The Conservative leadership election, which, even since the 1922 Committee changed the rules, still has about eight gruelling years to run, is mitigated for me (admittedly, only slightly) by the prospect that we may yet get to nosy around a few more political kitchens. As I write, only Dominic “I am not a feminist” Raab has let us into his: an eerily pristine pastel number that brought to mind the set of a low-rent farce in a theatre where the budget is too small for decent props. But if the other candidates behave as politicians tend to do at these moments – from Thatcher on, they’ve never been able to resist the temptation to try and make themselves look “ordinary” (ie non-weird) by being seen to do a vigorous spot of washing up – it’s possible that by the time you read this, we will at last know whether Andrea Leadsom ever did splash out on her very own pizza oven (“Look, Laura, this mozzarella is actually from Hampshire …”).
The kitchen on which I most longed to feast my eyes in the run-up to the MPs’ vote was that of Rory Stewart, speaker of shopping-centre Dari and international adventurer extraordinaire. What can it be like, I wonder? I picture the kitchen-parlour at Dove Cottage in Grasmere: gloomy, low-ceilinged and all but dominated by the kind of temperamental range on which Dorothy Wordsworth once baked mutton pies (Stewart is the MP for Penrith and the Border, not far away; he’s also known for his fondness for memorising poetry by heart). But perhaps this isn’t hardcore enough. Maybe Rory likes to cook on a Primus stove when he’s up north – or maybe he has dug a fire pit, over which a whole lamb might be spit-roasted. Such a thing could come in handy should the members of the Penrith Conservative Association ever try to deselect him.
Or what about – my imagination’s really running wild now – the haybox, an improvised bit of kit that is both green and very gung-ho make-do-and-mend? (In case you’re wondering, preheated food is wrapped in hay, an insulating layer that enables it to continue slowly to cook). Stewart does bring to mind a certain kind of movie star – a little bit Valentino as Lawrence of Arabia; a little bit Richard E Grant as Withnail – and now I think about it, I recall that Alec Guinness was keen on hayboxes. His long-suffering wife Merula once revealed to a house guest that, unable to lay her hands on any hay, she’d used a load of Alec’s old underpants instead (the resulting osso bucco, according to the same guest, was somewhat underwhelming).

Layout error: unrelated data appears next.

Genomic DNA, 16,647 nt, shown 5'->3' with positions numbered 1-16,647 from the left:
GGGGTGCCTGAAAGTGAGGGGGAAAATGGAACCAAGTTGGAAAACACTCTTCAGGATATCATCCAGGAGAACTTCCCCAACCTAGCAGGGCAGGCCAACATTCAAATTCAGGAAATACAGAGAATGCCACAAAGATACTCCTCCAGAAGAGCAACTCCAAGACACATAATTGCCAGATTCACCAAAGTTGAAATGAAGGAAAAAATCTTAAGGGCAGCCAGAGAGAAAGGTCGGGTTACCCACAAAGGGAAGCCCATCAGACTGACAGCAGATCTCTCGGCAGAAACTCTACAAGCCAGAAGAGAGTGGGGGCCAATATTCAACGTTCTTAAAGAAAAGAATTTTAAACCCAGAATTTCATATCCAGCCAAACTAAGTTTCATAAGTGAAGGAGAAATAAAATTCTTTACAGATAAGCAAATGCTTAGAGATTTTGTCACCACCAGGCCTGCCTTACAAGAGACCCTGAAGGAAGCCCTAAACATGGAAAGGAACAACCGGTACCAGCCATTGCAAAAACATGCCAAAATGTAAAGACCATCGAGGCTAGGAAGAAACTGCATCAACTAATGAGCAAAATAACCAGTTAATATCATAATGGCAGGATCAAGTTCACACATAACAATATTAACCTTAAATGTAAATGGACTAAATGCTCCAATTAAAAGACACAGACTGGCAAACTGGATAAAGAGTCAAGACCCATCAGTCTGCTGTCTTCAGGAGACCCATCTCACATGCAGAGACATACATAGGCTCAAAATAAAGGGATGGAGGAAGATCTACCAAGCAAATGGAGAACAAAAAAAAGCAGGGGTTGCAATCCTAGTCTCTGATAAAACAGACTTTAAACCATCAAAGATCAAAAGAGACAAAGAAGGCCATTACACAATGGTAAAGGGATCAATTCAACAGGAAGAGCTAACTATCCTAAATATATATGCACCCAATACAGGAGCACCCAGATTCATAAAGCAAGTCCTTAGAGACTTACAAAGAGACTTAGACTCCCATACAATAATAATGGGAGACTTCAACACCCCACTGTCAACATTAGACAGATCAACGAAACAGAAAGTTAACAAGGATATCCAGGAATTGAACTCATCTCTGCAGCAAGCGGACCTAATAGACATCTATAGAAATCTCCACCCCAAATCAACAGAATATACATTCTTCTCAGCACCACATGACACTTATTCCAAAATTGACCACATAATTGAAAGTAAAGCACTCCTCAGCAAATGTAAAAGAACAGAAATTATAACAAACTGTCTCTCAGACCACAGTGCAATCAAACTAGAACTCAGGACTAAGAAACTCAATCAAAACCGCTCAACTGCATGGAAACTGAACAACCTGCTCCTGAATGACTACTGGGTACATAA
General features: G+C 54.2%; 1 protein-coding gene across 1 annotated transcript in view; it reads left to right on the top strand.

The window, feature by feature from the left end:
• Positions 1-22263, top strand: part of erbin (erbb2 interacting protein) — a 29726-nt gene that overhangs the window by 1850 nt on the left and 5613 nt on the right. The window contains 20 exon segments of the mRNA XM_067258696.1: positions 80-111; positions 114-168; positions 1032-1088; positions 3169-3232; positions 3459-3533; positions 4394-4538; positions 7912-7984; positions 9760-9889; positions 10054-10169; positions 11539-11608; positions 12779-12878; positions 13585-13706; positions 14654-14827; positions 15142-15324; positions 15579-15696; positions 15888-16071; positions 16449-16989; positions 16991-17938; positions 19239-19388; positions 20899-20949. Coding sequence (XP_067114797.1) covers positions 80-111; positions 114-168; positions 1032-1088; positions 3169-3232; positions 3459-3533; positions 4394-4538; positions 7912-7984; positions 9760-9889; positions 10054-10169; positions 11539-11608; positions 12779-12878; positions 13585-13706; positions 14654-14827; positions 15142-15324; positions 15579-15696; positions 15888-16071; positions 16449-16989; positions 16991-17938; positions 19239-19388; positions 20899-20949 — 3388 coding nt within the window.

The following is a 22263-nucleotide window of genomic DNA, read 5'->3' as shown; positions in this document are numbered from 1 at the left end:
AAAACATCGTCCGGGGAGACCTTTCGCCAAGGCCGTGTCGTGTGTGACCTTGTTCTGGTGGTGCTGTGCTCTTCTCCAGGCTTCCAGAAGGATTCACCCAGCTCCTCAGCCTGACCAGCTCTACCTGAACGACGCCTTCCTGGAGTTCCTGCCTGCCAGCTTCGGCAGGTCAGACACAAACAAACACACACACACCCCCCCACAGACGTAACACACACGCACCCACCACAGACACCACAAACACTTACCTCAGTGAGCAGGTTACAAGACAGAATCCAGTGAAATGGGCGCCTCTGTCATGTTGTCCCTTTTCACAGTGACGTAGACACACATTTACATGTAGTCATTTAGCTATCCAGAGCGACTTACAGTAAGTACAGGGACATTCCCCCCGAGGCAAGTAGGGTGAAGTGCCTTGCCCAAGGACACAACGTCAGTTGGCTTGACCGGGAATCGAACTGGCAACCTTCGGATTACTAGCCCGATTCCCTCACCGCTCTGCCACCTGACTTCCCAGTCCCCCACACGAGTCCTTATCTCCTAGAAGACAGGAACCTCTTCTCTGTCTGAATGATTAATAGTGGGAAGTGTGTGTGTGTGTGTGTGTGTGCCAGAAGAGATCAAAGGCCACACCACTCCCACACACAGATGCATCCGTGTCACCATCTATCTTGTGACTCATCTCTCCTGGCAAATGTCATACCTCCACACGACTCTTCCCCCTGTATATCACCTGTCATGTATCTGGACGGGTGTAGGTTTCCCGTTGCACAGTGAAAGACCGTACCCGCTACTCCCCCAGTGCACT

Either way, I don’t imagine there are great cairns of cookbooks round Rory’s place. According to a profile in the New Yorker, his critics regard him as someone who goes in for “flitting”; while his enemies have only plans, he has ideas. You can just see him wildly throwing the chilli, sumac and fennel seeds into the pan, only to return to a lump of moderately fragrant charcoal some time later, having been unhelpfully distracted by the TS Eliot he was rereading.
Beside such scenes, the possible delights of the Gove household, all “witty” mugs and pointless arguments over the dishwasher, seem so pale and boring. Ditto the McVey kitchen, a realm in which I struggle to imagine much more than kitchen roll, frozen peas and emergency fish fingers, for all that Esther gamely shares her life with the “men’s rights” campaigner Philip Davies. (Davies, the MP for Shipley, has said that feminist “zealots” want women to have their cake and eat it – but how can Esther possibly have time for baking when she’s busy giving so many car-crash interviews?)
Basically, I can’t stop thinking about Stewart’s un-abandoned ways with chicken legs, which is why the other week I wrote him a fan letter that I hope he will answer quite soon. Rory, whether you’re still in the race or not when you read it, I will take you for lunch at the Afghan Kitchen in newly Liberal Democrat Islington, where the dal is the colour of sunflowers and the pickles are sharp and sweet. While we eat, you can show me a picture of your oven, and tell me all about your ideas – whether for stew, or world domination.